There is a sort of unintentional impracticality to presenting a dramaturgical narrative that focuses on the heavily romanticized (and even fetishized, to some extent) monarchical dynasty of the United Kingdom. More specifically, a narrative focusing on the emblematically stodgy and seemingly cantankerous Queen Elizabeth II seems like an almost esoteric subject, ossified by her crusty austerity and connection to the monolithic, pristine regime. Theatrical or cinematic pieces—like, say, The King’s Speech—while masterfully crafted, bear traces of being out of touch, particularly in intensely heated socio-political climates. Chronicling and dramatizing nuances and details of a royal family so entrenched in traditions steeped in Victorian sensibilities seems superfluously fey.
And yet, in Little Lake Theatre’s recent production of The Audience—originally penned by Peter Morgan, with, appropriately, Helen Mirren as the envisioned Elizabeth II—the inherent austerity and stodginess of the British monarchical family is upstaged by the exquisitely sensitive construction of characters and plot, and artful commitments to the archetypal, historicized figures that lead the very dialogue-centric action of the play. The Audience is a play that thrives on the intimacies and intricacies of private conversations and self-introspection manifested through intensive interactions and distorted self-perceptions. Thus, the play is one which relies heavily on the elemental design of the stage and the impassioned immersion of the actors to their characters. In terms of setting, Little Lake is a theatre—that houses a company who wisely and meticulously selects productions that behoove the innovatively in-the-round structure of the company’s space—that commands attention through its circular structure and unique seating. To complement this, the actual set design for The Audience, while minimalist, is appropriate and befitting for the degree of inwardness that dictates the story.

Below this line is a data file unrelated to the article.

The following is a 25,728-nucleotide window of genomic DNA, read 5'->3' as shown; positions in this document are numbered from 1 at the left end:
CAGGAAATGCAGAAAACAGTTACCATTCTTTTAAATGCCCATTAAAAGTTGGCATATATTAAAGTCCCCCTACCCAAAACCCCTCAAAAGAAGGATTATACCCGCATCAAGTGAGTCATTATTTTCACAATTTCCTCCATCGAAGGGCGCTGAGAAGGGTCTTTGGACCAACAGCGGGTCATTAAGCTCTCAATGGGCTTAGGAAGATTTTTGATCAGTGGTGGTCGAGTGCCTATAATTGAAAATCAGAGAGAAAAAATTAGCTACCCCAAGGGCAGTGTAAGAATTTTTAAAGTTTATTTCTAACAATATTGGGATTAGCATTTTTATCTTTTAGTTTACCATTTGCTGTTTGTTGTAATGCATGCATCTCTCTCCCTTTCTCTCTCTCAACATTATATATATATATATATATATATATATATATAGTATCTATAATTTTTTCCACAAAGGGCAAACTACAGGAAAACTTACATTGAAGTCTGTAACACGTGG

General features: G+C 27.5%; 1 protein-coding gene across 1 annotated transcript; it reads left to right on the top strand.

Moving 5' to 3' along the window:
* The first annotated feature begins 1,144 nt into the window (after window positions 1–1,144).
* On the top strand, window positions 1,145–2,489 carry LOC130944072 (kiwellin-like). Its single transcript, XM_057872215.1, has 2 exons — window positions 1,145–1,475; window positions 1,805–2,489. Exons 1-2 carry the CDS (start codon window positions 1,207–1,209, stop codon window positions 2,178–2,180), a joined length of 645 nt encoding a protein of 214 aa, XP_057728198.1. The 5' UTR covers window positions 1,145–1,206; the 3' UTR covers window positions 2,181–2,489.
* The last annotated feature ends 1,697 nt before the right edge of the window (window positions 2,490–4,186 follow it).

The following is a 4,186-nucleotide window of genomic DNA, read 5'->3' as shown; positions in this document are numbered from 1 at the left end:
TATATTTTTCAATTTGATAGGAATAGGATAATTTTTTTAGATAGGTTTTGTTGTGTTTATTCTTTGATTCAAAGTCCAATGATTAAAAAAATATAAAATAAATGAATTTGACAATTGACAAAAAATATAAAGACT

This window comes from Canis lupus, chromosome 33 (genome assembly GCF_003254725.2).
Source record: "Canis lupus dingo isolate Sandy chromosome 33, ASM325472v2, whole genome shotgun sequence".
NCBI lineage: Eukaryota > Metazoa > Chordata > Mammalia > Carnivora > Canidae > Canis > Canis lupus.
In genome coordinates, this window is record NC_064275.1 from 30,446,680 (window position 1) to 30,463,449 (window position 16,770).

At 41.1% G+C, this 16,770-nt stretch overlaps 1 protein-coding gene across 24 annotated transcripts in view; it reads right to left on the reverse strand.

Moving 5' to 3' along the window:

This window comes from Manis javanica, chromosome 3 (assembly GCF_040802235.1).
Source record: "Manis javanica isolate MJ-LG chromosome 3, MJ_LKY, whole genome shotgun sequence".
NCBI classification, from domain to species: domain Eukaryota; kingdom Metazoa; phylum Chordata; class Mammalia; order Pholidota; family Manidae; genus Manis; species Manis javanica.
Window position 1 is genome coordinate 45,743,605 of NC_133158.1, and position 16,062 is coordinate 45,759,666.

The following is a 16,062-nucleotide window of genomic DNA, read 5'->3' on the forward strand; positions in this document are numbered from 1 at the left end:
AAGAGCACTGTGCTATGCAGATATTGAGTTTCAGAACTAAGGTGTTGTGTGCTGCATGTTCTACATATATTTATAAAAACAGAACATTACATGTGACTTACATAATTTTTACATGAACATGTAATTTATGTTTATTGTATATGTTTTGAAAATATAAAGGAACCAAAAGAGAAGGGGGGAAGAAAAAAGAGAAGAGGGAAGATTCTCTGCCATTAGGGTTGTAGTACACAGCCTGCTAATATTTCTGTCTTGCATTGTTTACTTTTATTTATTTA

As an audience, we are visually connected throughout most of the play to Queen Elizabeth II’s “office” (and/or bedchambers), which is the center of not only Elizabeth’s professional and intimate dialogues with various members of British government and parliament, but is also the externalization of her memories, fears, anguishes and need for composure. In addition to the smartly structured stage, the performance of Allison Cahill as Elizabeth is the appropriate balance of muted self-awareness, quieted rage at the anticipatory nature of her queenly demureness, and sly snarkiness. Cahill manages to fill the space and manipulate it to be an extension of her performance. More specifically, Cahill introduces the cracks in Elizabeth’s demeanor with the right amount of suddenness to convey the difficulty of Elizabeth’s aura. Additionally, the array of actors ensembled to play the various Prime Ministers and other dignitaries—like Thatcher, Blair and others—channel the proper characteristics to pique, endear or vex Elizabeth at various moments in time and personal development, all of which Cahill presents masterfully. While the stage movements and accents could be a bit clunky, the eloquence of the portrayal of the complexities of Elizabeth exceeded expectations.
Though the play is moored by the seeming irrelevance of British monarchy in a time of furious politics and international relations, Little Lakes thoughtful presentation elevates the play a well-done examination of human interactions and introspections. The Audience carries on Little Lake’s tradition of sensitively crafted theatrical pieces that defy expectations.
The Audience plays on the Little Lake stage through August 26. For tickets and more information, click here.
Photos courtesy of James Orr.